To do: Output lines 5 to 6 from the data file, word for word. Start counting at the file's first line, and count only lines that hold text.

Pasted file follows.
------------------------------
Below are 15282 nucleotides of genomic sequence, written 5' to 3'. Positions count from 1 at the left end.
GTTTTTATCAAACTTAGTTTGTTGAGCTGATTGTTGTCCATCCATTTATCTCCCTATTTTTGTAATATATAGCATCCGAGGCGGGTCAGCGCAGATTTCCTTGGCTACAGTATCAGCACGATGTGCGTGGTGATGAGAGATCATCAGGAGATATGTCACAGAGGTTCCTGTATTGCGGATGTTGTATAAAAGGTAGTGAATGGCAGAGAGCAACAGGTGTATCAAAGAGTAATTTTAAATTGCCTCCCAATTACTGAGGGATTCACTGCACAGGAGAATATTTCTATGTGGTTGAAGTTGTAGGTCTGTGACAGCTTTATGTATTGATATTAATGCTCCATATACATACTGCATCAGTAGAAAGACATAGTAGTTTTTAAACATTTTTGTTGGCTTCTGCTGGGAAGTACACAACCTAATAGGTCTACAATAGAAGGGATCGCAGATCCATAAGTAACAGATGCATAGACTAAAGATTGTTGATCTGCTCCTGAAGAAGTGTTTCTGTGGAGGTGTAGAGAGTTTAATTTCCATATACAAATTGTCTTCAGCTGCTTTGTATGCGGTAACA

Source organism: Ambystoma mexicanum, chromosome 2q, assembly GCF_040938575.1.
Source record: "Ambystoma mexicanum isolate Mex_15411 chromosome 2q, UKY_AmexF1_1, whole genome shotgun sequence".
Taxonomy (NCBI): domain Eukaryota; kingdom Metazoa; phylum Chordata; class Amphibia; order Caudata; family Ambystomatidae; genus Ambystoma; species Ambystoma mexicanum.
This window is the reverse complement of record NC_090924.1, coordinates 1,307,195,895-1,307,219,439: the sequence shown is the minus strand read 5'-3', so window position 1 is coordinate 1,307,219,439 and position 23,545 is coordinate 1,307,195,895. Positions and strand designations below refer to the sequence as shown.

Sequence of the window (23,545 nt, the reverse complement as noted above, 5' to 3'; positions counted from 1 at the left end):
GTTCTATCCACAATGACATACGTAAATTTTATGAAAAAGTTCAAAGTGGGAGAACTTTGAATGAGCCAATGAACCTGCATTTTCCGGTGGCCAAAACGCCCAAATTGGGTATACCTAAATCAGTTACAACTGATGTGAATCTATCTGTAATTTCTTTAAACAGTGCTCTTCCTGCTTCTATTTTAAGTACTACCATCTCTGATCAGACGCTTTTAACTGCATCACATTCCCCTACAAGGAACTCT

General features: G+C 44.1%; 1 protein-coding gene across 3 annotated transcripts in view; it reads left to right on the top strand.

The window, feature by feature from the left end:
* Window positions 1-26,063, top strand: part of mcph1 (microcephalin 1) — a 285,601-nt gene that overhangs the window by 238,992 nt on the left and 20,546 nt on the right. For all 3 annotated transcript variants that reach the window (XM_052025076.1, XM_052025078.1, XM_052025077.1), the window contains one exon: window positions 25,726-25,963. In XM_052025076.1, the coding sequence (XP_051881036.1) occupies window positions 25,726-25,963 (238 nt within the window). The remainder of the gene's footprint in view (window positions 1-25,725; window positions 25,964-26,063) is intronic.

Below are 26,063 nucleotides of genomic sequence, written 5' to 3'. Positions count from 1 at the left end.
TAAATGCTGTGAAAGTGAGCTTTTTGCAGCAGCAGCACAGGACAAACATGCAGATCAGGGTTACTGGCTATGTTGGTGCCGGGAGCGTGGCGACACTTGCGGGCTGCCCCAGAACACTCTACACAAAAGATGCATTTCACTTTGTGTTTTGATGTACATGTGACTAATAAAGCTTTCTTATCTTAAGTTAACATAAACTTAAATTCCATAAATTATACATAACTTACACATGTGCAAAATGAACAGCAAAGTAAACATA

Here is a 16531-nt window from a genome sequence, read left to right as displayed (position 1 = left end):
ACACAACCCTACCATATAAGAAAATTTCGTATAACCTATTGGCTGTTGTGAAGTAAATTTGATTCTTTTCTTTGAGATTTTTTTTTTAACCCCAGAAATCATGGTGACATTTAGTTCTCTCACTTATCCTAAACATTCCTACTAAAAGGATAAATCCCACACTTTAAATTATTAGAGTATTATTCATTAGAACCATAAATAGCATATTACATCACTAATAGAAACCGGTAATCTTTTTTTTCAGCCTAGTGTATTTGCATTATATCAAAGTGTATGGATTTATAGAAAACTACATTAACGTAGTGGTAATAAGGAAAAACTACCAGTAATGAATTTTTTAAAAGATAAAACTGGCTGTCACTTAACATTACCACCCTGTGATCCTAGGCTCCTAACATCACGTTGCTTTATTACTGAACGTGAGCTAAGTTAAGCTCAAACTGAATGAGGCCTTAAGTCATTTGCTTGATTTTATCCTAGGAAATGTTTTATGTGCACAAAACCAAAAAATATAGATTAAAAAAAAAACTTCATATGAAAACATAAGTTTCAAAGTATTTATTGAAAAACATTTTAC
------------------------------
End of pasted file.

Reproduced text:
Taxonomy (NCBI): domain Eukaryota; kingdom Metazoa; phylum Chordata; class Amphibia; order Caudata; family Ambystomatidae; genus Ambystoma; species Ambystoma mexicanum.
This window is the reverse complement of record NC_090924.1, coordinates 1,307,195,895-1,307,219,439: the sequence shown is the minus strand read 5'-3', so window position 1 is coordinate 1,307,219,439 and position 23,545 is coordinate 1,307,195,895. Positions and strand designations below refer to the sequence as shown.